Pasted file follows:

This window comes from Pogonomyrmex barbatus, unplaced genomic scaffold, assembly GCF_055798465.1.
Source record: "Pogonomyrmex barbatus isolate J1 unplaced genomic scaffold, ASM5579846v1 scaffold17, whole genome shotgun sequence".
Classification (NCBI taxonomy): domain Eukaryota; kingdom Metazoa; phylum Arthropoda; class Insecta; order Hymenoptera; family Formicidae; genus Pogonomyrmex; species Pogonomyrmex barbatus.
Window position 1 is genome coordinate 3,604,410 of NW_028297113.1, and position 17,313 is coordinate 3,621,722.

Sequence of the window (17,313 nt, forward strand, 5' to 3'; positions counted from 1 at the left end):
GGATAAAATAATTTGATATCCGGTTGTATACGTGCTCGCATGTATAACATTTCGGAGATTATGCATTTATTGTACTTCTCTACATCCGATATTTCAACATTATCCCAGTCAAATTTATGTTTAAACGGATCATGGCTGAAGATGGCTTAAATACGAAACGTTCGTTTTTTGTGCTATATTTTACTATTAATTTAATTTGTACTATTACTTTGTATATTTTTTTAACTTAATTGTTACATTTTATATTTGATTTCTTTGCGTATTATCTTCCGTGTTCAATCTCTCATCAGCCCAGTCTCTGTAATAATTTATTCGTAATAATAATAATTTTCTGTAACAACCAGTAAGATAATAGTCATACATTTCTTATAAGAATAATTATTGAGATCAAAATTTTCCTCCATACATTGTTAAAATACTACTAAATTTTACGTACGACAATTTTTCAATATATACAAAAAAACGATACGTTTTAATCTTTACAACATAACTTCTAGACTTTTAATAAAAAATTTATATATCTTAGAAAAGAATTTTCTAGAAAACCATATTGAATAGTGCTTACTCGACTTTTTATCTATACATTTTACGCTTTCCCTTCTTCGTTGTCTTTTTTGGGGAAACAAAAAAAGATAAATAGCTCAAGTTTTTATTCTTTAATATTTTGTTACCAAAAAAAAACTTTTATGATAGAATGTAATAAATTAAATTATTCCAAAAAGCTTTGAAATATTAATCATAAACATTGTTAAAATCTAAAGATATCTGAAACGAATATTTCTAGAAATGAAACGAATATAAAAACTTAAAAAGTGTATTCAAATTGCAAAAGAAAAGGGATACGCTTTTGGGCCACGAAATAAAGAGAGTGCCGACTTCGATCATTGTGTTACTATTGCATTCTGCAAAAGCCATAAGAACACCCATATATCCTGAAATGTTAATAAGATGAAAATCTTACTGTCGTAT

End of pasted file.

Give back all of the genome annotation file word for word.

This window comes from Pogonomyrmex barbatus, unplaced genomic scaffold, assembly GCF_055798465.1.
Source record: "Pogonomyrmex barbatus isolate J1 unplaced genomic scaffold, ASM5579846v1 scaffold17, whole genome shotgun sequence".
Classification (NCBI taxonomy): domain Eukaryota; kingdom Metazoa; phylum Arthropoda; class Insecta; order Hymenoptera; family Formicidae; genus Pogonomyrmex; species Pogonomyrmex barbatus.
Window position 1 is genome coordinate 3,604,410 of NW_028297113.1, and position 17,313 is coordinate 3,621,722.

Sequence of the window (17,313 nt, forward strand, 5' to 3'; positions counted from 1 at the left end):
GGATAAAATAATTTGATATCCGGTTGTATACGTGCTCGCATGTATAACATTTCGGAGATTATGCATTTATTGTACTTCTCTACATCCGATATTTCAACATTATCCCAGTCAAATTTATGTTTAAACGGATCATGGCTGAAGATGGCTTAAATACGAAACGTTCGTTTTTTGTGCTATATTTTACTATTAATTTAATTTGTACTATTACTTTGTATATTTTTTTAACTTAATTGTTACATTTTATATTTGATTTCTTTGCGTATTATCTTCCGTGTTCAATCTCTCATCAGCCCAGTCTCTGTAATAATTTATTCGTAATAATAATAATTTTCTGTAACAACCAGTAAGATAATAGTCATACATTTCTTATAAGAATAATTATTGAGATCAAAATTTTCCTCCATACATTGTTAAAATACTACTAAATTTTACGTACGACAATTTTTCAATATATACAAAAAAACGATACGTTTTAATCTTTACAACATAACTTCTAGACTTTTAATAAAAAATTTATATATCTTAGAAAAGAATTTTCTAGAAAACCATATTGAATAGTGCTTACTCGACTTTTTATCTATACATTTTACGCTTTCCCTTCTTCGTTGTCTTTTTTGGGGAAACAAAAAAAGATAAATAGCTCAAGTTTTTATTCTTTAATATTTTGTTACCAAAAAAAAACTTTTATGATAGAATGTAATAAATTAAATTATTCCAAAAAGCTTTGAAATATTAATCATAAACATTGTTAAAATCTAAAGATATCTGAAACGAATATTTCTAGAAATGAAACGAATATAAAAACTTAAAAAGTGTATTCAAATTGCAAAAGAAAAGGGATACGCTTTTGGGCCACGAAATAAAGAGAGTGCCGACTTCGATCATTGTGTTACTATTGCATTCTGCAAAAGCCATAAGAACACCCATATATCCTGAAATGTTAATAAGATGAAAATCTTACTGTCGTAT